After scoring a touchdown, West Virginia running back Wendell Smallwood (4) celebrates with his teammate West Virginia running back Rushel Shell (7) during the first half of an NCAA college football game against Maryland, Saturday, Sept. 26, 2015, in Morgantown, W.Va. West Virginia defeated Maryland 45-6. (AP Photo/Raymond Thompson)
NORMAN, Oklahoma — Whatever the name of the particular attack, Oklahoma's defensive bugaboo in recent years has been consistently slowing pass-happy offenses.
Their first such test this season ended in a win, but the Sooners were torched often while beating Tulsa 52-38 on Sept. 19, giving up 603 yards of offense to the Golden Hurricane. After a bye week, No. 15 Oklahoma (3-0) will face a similar style of offense Saturday when it will host No. 23 West Virginia (3-0) in the Big 12 Conference opener for both teams.
In the Big 12, the Sooners will see many passing teams - Baylor, Texas Tech, TCU and Oklahoma State among them. Oklahoma coach Bob Stoops said the development of high-powered offenses in college football has caused a re-evaluation of how to critique a defensive performance.
Stoops said the best measure of a team's defense is if it wins or loses, not necessarily how many yards or points it surrenders.
"I think TCU's probably pretty satisfied with their win last weekend (55-52 over Texas Tech), so you win," Stoops said Monday. "Like I said, too, the week before, at Tennessee, we won a different way (31-24 in two overtimes). You win differently every week and that's why it's a team, when I say and I say it a lot, about playing together as a team, that's what I mean by it. One side of the ball doesn't win or lose for you. It's always a combination - a team win any way you can get it."
Twice in the past three years, the Sooners have struggled to stymie West Virginia's offense. The Mountaineers rolled up 778 yards against Oklahoma in 2012, with the Sooners winning 50-49 only because quarterback Landry Jones threw a school-record six touchdown passes. Oklahoma won another shootout in the 2014 game, prevailing 45-33 even though West Virginia had 513 yards of offense.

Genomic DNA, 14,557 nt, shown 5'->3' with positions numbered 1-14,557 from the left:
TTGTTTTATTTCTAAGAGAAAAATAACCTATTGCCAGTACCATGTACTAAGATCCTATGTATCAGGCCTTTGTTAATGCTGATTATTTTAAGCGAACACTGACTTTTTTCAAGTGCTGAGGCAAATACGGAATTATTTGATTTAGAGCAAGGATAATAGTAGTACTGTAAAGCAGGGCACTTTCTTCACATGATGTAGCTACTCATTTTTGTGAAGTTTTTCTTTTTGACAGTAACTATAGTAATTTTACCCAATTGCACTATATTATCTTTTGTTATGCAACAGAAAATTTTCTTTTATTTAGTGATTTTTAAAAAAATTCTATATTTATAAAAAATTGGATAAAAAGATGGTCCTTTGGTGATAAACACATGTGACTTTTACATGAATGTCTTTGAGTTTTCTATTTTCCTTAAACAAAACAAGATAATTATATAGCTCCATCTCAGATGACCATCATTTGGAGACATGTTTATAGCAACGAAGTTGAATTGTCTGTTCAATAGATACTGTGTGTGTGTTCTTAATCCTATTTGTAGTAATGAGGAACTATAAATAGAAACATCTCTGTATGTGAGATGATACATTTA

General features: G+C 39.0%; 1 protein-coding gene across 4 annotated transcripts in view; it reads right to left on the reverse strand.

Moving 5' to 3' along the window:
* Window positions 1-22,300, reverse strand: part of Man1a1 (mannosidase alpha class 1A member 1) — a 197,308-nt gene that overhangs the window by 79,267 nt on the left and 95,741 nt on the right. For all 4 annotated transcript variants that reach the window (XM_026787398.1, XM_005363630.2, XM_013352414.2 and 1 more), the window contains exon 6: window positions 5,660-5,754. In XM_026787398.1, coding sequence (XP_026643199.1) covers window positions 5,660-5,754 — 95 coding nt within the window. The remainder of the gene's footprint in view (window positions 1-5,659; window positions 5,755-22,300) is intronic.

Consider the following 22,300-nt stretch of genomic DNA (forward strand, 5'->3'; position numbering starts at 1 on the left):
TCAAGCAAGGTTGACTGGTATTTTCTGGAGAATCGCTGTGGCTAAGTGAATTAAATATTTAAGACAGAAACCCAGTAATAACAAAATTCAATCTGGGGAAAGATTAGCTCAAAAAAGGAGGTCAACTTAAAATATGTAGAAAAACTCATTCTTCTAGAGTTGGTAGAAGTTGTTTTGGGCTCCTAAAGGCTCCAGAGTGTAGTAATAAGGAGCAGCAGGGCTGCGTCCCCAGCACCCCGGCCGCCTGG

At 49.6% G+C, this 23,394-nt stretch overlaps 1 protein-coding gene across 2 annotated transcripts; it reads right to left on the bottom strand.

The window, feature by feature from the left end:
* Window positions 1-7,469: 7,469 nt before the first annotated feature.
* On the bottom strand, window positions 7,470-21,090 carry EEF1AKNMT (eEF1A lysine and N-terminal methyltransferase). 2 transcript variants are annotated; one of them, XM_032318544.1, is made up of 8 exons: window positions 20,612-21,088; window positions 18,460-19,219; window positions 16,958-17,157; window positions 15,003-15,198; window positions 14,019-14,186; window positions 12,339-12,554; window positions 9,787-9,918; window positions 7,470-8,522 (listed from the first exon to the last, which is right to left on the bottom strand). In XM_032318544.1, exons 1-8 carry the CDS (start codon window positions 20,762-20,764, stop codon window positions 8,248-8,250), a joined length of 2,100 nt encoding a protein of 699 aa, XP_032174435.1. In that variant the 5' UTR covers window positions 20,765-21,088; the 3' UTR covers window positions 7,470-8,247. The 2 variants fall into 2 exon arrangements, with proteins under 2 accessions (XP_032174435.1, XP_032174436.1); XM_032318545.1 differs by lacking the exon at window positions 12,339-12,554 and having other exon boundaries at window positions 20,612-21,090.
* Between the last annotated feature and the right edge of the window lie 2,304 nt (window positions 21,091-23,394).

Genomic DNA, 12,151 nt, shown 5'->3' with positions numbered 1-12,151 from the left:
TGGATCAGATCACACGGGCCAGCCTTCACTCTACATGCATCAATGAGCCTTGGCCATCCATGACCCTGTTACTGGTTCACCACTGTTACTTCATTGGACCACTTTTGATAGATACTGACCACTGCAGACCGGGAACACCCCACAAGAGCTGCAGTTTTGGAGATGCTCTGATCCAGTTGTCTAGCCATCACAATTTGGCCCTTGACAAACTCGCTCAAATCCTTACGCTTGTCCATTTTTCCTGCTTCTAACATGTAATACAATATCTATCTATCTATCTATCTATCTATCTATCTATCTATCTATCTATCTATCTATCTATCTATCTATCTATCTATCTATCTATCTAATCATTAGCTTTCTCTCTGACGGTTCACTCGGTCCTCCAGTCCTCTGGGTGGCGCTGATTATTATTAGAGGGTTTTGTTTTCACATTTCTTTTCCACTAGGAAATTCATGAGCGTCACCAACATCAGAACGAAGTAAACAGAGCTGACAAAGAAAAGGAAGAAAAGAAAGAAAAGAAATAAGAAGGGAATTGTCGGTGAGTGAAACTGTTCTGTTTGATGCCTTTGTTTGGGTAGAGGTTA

West Virginia's offense is averaging 543.3 yards and 41 points per game this season, albeit against mostly outmanned competition (Georgia Southern, Liberty and Maryland). Junior quarterback Skyler Howard is averaging 334.7 yards per game passing, completing 69 percent of his pass attempts and throwing for nine touchdowns.
Considering the Mountaineers' defense seems to be greatly improved - they lead the Bowl Subdivision in points allowed (7.7 per game) and turnover margin (plus-3 per game) - it would seem to behoove Oklahoma to avoid an offensive shootout this time around. Stoops said those games can sometimes be hard to win.
"You've got to be able to hold serve and do it as well," he said. "I reflect back - I have often - I said it today on my radio show, I reflected back to the bowl game with Michigan State and Baylor (last season). Michigan State comes in with one of the top defenses in America and gave up 600 yards passing to Baylor, but still won 42-41, because they had theirs as well. It's challenging and you've got to hold serve."
Oklahoma defensive back Steven Parker said the Sooners' secondary received a wake-up call during the Tulsa game, which he thinks will help them focus going forward.
"It was a great teaching moment for us," Parker said. "It kept us on our feet and made us think a little bit more. We know we're going to see this from Baylor and TCU and even West Virginia a little bit. It kind of let us see what we're going to be facing and give us some practice against that type of offense."